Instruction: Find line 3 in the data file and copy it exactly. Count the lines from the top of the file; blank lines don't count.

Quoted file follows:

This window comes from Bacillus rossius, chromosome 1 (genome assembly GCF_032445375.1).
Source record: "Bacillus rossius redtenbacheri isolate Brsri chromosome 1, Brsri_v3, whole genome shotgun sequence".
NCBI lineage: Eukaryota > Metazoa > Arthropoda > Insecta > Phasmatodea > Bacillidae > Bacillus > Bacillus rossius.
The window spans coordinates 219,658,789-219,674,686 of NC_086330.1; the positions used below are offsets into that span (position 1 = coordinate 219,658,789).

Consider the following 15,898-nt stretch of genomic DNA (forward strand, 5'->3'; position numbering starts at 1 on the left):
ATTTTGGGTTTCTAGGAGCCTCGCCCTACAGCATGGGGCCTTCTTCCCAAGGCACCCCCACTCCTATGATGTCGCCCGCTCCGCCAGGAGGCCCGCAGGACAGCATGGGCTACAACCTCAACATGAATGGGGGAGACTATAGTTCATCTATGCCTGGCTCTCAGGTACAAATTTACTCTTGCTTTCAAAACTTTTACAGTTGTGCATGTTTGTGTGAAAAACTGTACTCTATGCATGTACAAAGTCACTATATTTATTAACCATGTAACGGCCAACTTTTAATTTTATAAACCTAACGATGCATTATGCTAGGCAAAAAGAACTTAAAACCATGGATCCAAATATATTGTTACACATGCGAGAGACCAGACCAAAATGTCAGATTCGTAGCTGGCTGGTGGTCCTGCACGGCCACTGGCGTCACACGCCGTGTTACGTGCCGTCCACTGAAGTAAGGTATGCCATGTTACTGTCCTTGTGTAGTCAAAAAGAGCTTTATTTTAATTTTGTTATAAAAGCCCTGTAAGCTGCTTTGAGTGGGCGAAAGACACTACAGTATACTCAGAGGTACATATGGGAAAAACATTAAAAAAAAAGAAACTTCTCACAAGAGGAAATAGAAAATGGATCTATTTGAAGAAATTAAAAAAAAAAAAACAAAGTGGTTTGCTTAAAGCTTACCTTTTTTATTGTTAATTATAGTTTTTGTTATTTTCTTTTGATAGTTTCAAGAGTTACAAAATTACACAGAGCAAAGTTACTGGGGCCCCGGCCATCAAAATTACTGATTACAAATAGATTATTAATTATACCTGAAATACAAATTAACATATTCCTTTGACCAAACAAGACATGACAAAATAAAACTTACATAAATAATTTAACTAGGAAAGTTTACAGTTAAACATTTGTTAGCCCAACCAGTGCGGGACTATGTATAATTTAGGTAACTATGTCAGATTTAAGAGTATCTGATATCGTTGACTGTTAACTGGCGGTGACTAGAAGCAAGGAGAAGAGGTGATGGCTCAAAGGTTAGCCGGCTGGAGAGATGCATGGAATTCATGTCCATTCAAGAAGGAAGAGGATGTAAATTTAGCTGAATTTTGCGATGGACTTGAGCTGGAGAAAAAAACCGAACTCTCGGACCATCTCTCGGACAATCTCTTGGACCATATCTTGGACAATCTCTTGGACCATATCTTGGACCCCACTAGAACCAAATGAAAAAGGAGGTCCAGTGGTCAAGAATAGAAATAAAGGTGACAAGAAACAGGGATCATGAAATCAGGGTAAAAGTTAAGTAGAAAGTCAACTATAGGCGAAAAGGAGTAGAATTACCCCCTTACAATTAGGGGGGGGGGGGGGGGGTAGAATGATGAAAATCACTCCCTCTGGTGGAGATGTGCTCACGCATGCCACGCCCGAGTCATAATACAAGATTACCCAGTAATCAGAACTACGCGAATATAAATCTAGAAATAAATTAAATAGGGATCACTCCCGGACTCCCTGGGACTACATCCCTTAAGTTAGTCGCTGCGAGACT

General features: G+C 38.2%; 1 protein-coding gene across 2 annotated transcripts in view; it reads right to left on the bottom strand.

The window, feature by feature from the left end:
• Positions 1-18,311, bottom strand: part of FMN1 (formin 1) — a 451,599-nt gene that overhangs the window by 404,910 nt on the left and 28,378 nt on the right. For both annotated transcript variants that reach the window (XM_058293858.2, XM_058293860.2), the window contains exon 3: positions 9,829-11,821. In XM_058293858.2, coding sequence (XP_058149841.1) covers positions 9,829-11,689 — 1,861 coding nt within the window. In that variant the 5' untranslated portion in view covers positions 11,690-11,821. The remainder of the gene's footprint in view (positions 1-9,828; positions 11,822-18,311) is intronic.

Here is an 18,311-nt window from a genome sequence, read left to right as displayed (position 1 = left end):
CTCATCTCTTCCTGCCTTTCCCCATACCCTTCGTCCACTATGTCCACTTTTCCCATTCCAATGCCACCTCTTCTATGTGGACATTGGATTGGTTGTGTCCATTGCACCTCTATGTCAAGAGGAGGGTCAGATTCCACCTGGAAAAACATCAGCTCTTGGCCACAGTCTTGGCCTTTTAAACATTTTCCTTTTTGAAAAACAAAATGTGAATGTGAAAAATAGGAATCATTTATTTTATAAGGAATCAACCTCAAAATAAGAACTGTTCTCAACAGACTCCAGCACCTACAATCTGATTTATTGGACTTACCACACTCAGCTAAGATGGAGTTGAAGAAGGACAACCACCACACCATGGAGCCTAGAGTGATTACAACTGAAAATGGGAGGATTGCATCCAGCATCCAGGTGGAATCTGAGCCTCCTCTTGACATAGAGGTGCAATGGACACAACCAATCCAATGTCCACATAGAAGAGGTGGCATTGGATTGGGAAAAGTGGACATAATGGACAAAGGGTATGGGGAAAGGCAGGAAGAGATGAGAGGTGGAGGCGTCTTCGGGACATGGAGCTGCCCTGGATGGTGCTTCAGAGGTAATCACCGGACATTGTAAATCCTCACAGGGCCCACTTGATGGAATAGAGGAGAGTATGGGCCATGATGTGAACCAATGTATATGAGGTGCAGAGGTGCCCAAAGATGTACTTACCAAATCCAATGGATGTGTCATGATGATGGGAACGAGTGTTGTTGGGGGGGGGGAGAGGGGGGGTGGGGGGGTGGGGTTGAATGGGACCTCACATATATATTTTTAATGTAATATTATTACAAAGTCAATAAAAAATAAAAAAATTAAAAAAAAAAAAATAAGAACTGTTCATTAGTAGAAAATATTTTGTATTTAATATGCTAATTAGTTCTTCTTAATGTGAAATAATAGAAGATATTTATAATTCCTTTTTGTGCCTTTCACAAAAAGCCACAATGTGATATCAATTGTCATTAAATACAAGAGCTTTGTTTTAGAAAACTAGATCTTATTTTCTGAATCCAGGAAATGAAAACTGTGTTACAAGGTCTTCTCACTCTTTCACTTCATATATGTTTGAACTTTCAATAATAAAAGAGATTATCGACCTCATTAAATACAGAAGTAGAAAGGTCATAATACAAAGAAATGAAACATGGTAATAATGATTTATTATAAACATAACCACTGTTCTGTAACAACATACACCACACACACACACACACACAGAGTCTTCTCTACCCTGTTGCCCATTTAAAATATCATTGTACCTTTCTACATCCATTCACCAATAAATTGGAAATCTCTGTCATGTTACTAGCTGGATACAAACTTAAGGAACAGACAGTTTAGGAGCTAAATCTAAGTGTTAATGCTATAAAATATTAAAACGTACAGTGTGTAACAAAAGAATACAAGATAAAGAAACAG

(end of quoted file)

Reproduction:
NCBI lineage: Eukaryota > Metazoa > Arthropoda > Insecta > Phasmatodea > Bacillidae > Bacillus > Bacillus rossius.